Sports

PROFESSIONAL HANDLING OF DANGEROUS FISH

There are many ways fish can be safely held. We rarely catch fish with dangerous parts. While teeth, sharp fins, and bills can cause injury to your hands, other fish will react violently to being held.

It is essential to be a captain or a fisherman to understand how each fish should be handled in order to either get it in the cooler or release it unharmed.

  1. Sharks – All sharks can be dangerous to handle. The smallest and most dangerous sharks can inflict the most damage. The tackle can overwhelm a small shark and cause him to come in fast. He is still full of energy. It is not a good idea to grab him by his tail as most sharks will turn around and bite your hands or their own tail. It is best to allow sharks to settle down before you use a long hook extractor to remove the hook. We don’t recommend that you cut the line and leave it in the shark. A 3-foot hook extractor is a great investment.
  2. Toothy fish – Sharks are definitely toothy. However, I am referring to mackerel and barracuda as toothy fish. They have a remarkable grill that will take your finger off of you if they put it in their mouth. Their mouth can cut bones in half, so it’s fine for your fingers. If they want to be kept, the fish can be gaffed behind their heads or grabbed by their tails and held under their belly to remove the hook. If you are able to avoid the gill-rakers, you can also use the gill plate to handle them.
  3. Billfish – Although they have a long sword on their faces, billfish are easier to handle than smaller fish with teeth. They can leap into boats or into the chests of those handling them. This is why it is important to ensure that the bill stays downrange while the tail is in water. You should make sure the bill does not surge or jump if it is. Although it is dangerous, the bill can be handled well. The billfish bills can be rough and sharp, so gloves are recommended.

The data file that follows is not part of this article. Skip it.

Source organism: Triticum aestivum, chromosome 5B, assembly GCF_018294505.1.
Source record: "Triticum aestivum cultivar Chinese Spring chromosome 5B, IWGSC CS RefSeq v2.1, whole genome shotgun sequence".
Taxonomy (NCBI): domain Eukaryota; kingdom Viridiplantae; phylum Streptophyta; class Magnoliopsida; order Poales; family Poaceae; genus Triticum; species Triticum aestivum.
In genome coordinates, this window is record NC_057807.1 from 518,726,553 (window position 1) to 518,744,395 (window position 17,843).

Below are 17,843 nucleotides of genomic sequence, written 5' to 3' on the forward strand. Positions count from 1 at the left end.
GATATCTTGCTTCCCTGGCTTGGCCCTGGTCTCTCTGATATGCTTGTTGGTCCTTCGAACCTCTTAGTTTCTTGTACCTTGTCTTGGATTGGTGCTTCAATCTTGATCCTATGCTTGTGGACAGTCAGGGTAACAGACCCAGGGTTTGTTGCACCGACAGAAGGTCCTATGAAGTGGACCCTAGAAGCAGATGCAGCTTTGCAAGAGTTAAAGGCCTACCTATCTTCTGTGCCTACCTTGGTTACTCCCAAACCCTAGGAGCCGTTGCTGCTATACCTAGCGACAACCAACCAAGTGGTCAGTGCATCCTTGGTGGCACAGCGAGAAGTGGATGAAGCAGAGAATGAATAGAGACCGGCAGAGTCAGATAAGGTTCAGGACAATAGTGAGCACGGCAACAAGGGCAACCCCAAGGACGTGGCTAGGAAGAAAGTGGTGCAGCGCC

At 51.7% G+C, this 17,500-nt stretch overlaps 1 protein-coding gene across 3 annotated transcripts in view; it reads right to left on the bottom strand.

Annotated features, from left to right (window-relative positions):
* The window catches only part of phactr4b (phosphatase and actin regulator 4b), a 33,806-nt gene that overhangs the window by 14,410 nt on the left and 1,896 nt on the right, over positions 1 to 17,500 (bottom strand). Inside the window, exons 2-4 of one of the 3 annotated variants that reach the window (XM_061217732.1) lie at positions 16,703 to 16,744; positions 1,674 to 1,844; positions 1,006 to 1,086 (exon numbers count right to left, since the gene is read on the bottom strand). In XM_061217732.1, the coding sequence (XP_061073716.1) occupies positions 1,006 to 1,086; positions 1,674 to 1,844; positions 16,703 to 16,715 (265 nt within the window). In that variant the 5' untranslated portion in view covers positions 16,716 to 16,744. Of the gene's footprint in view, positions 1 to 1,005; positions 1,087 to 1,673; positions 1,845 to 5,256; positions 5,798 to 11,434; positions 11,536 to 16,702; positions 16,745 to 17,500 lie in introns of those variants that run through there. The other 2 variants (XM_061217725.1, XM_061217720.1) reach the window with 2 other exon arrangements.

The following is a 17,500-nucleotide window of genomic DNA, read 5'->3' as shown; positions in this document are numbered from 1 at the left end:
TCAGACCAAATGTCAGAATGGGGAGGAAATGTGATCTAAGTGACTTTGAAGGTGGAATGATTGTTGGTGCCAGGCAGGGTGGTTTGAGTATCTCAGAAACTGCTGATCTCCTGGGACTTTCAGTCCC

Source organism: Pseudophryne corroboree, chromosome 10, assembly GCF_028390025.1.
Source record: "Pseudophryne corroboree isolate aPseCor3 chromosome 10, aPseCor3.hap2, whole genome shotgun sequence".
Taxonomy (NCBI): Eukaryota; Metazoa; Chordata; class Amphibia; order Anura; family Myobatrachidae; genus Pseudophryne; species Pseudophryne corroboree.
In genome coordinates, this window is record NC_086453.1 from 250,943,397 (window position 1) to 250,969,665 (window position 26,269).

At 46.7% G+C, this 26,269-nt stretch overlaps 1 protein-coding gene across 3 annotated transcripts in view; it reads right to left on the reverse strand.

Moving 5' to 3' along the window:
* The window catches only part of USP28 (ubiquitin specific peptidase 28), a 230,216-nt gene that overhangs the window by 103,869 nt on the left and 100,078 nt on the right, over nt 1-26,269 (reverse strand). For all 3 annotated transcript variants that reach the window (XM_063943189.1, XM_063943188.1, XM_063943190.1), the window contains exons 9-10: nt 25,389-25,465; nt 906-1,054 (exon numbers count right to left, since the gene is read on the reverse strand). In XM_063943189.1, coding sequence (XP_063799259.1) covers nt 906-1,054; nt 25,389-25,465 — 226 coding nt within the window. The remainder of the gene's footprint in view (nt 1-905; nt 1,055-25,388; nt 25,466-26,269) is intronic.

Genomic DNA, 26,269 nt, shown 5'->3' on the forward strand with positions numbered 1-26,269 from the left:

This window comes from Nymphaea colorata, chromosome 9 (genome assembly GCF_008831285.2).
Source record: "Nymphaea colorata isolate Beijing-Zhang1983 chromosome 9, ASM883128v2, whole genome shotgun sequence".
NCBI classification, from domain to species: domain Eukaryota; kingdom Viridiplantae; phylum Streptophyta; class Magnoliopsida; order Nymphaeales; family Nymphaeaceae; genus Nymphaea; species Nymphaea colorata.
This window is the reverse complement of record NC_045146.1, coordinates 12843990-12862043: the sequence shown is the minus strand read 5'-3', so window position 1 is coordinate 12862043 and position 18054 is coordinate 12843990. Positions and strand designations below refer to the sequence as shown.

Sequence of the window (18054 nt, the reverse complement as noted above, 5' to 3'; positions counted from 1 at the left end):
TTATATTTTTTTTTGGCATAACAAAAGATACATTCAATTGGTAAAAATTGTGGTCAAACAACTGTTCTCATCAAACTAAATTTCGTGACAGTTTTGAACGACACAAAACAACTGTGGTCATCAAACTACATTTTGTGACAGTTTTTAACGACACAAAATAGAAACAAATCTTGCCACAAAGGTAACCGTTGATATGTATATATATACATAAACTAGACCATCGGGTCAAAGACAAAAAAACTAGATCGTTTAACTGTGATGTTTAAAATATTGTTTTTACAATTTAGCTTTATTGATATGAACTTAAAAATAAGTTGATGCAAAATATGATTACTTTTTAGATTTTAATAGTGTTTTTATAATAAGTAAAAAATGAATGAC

4. Spiny fish – Anglers should be wary of any fish with sharp spines and fins. Snappers are included in the category of spines and teeth. Steve, holding a Mutton snapper by his eyes, received a lot of attention. You can use the eye sockets as handles for larger Mutton. Avoid the anal fins and sharp dorsals by holding the Mutton by the eye sockets.

The article was written by a professional charter captain at Salty Knots Fishing Charters with 15+ years of experience in the Gulf of Mexico. Salty Knots Fishing Charters is a local fishing charter service based out of St. Pete Beach, Florida. “We know what it takes to catch a giant trophy fish!” Salty Knots Is the Best Fishing Charter St Petersburg FL.

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